When William Nyaho was the guest artist at our state music teachers conference several years ago I was thoroughly impressed with his personable and engaging style as both a performer and a teacher. His performance of numerous styles of music was fabulous, but when he played the second of the set of Three Jamaican Dances for his encore, it was breath-taking! The sound was simple, yet elegant, and his exquisite touch made the piano sing in a way I have rarely heard. I bought the CD recording, Senku, that night, but I have always wanted to acquire the sheet music for the piece. You can imagine how thrilled I was when I heard of the new series of books just published by Oxford University Press: Piano Music of Africa and the African Diaspora. Although Jamaican Dance No 2 won’t be published until the 3rd volume, I was eager to try out the first two volumes of this new collection. Here is my review of the first volume.
The layout of the book is spacious and easy to read. Volume 1 is classified as early intermediate and includes at the beginning of the book a brief biographical sketch of each of the contributing composers as well as a short paragraph of performance notes for each piece. As one would imagine, a strong rhythmic background is essential in order to play the pieces accurately. I was pleasantly surprised at the variety of styles and moods captured in the different pieces. I jotted down a few thoughts as I played through each piece:
1. Kwela No. 1 – capturing a lilting 6/8 feel, this piece employs the use of 2-note slurs throughout and subtle syncopation is scattered within the B section in particluar.
2. Tender Thought – a simple sounding counter-melody makes this piece sound almost like a duet between the hands with interesting harmonies richly woven into it.
3. My Scarf Is Yellow – a particularly tricky rhythmic structure and the effective use of many rests in this piece make it challenging, but fun to conquer!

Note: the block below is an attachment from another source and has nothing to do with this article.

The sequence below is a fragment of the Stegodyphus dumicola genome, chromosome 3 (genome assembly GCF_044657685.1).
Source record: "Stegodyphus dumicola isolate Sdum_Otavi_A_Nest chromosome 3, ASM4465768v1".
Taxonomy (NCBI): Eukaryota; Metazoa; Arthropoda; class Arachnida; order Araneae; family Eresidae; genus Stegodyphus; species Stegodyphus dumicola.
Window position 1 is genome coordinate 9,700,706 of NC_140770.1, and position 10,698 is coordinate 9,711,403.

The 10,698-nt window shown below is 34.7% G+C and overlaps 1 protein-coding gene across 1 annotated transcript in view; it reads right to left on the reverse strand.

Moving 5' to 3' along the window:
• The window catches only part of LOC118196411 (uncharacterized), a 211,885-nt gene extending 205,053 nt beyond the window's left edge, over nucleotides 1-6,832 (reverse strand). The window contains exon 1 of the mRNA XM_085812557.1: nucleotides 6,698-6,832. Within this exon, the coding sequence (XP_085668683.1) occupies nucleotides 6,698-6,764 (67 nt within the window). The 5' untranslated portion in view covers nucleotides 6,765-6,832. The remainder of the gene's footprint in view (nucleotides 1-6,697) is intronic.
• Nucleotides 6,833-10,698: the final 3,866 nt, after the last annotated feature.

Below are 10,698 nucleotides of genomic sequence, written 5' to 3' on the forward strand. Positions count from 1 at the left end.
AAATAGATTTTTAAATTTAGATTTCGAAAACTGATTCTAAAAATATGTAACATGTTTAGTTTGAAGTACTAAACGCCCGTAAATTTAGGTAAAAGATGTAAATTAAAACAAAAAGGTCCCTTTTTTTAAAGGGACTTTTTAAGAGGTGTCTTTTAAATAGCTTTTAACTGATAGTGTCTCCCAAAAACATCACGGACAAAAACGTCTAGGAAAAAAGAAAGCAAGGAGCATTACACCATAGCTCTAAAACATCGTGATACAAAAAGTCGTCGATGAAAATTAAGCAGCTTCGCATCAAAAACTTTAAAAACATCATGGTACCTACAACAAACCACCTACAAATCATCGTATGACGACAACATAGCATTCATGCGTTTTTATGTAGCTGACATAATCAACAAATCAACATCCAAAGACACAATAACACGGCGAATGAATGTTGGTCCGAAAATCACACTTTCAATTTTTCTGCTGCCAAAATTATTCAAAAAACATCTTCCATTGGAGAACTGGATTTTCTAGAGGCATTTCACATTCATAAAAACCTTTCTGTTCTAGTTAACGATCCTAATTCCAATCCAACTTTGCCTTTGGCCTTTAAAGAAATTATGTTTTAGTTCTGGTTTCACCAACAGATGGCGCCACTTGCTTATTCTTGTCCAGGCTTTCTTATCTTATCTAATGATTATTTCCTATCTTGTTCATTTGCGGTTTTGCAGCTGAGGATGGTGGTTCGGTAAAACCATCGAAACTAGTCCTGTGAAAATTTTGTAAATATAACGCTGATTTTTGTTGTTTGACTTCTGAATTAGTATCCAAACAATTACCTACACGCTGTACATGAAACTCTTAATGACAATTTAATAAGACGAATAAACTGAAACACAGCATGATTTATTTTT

4. Dusk – changing time signatures throughout this piece in e-flat minor contribute to the ethereal quality it conveys.
5. Piano Piece No. 2, Call and Response – changing key signatures and a brief chordal section add color to this piece and the melodic line lends itself to some interesting fingering challenges.
6. Soufiane – the left hand is made up entirely of harmonic 2nds and 4ths, making for an excessively dissonant piece.
7. Off-Beat Shorty – this short peppy piece is made up of a syncopated rhythmic motif in cut time.
8. Ticklin’ Toes – a variety of ideas are employed in this fun melodic ragtime piece, reminiscent of early Americana – this was one of my favorites!
9. Sweet Mister Jelly Roll – another fun, and almost humorous, ragtime piece.
10. Dancing Barefoot in the Rain – visual imagery of the title is probably key to understanding this otherwise fairly non-melodic piece with numerous changes of time signature.
11. Lullaby – a fairly complex structure could easily obscure the sweet melodic sound of this piece if careful attention is not given to voicing.
12. The Monk – one of the most challenging pieces rhythmically, this piece, when played precisely, portrays a mature musical sound.
13. Lullaby – several hints of polyphony are scattered throughout the structure of this piece and the parallel fourths add a touch of Oriental harmony.
14. Builsa Work Song – a course, but rich sound marks this piece that is labeled forte throughout.
15. Ufie III – designed to convey the sound of Ufie – a generic large wooden slit drum – this piece lacks much melodic content, but is fast and driving.